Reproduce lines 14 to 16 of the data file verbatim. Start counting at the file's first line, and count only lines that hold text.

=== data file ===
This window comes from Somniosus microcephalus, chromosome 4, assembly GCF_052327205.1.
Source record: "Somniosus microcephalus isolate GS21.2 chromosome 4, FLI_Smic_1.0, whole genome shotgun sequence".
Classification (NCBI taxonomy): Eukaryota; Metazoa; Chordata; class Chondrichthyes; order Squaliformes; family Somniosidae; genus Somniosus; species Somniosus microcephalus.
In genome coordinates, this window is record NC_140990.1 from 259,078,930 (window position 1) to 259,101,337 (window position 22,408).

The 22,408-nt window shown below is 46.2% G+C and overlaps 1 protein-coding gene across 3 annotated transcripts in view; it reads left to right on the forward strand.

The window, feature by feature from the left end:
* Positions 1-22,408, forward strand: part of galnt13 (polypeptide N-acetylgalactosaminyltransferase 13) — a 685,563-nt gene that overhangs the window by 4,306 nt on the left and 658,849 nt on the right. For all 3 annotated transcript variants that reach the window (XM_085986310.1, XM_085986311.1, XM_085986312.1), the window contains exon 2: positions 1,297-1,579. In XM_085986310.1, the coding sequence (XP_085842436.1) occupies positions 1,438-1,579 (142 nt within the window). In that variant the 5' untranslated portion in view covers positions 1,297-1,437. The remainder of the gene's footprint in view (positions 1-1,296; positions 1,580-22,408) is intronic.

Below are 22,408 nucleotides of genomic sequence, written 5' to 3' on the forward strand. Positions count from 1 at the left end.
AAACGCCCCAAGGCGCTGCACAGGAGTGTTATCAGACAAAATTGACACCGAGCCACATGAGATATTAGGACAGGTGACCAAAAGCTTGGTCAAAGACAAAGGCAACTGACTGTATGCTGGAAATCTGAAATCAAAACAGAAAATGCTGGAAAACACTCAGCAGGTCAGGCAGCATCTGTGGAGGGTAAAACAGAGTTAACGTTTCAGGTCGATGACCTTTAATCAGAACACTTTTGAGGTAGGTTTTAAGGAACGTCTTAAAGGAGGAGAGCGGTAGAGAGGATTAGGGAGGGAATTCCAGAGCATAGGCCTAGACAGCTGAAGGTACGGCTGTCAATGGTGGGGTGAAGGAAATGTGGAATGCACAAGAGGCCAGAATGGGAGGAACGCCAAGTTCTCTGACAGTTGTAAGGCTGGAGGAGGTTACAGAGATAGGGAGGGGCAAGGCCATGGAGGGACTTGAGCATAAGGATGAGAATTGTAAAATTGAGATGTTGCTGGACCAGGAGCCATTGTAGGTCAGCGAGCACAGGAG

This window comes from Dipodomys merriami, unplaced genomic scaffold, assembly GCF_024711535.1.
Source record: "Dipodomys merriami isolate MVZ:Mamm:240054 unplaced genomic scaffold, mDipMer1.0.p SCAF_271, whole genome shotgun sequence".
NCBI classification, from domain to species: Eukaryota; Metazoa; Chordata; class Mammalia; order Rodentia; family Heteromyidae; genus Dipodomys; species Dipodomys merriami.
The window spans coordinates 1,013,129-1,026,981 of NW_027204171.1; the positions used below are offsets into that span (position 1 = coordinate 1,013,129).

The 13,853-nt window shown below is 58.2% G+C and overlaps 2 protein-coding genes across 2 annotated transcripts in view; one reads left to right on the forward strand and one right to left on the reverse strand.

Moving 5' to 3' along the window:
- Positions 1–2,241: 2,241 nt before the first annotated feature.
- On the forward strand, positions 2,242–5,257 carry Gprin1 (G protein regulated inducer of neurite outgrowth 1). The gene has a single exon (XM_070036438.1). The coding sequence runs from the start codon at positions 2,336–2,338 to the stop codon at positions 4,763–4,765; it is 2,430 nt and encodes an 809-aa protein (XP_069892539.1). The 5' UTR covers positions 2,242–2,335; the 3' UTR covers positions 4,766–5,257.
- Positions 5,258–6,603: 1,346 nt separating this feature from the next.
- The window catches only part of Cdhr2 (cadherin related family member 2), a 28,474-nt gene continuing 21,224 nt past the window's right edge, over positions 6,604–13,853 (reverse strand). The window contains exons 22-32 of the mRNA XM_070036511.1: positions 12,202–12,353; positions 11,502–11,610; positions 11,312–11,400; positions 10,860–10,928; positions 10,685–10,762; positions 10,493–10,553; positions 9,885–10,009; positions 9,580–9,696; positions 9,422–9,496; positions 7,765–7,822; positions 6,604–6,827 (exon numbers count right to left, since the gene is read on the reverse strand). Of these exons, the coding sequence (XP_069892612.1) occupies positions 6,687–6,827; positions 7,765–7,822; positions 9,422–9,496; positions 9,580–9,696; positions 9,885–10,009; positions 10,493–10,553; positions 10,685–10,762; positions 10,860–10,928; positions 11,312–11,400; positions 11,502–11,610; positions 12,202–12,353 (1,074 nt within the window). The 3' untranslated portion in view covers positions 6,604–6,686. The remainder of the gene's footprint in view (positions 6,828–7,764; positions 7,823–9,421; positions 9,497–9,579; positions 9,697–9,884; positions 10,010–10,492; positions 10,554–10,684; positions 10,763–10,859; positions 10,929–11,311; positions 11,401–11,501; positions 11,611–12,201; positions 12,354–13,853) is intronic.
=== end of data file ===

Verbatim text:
The 13,853-nt window shown below is 58.2% G+C and overlaps 2 protein-coding genes across 2 annotated transcripts in view; one reads left to right on the forward strand and one right to left on the reverse strand.

Moving 5' to 3' along the window:
- Positions 1–2,241: 2,241 nt before the first annotated feature.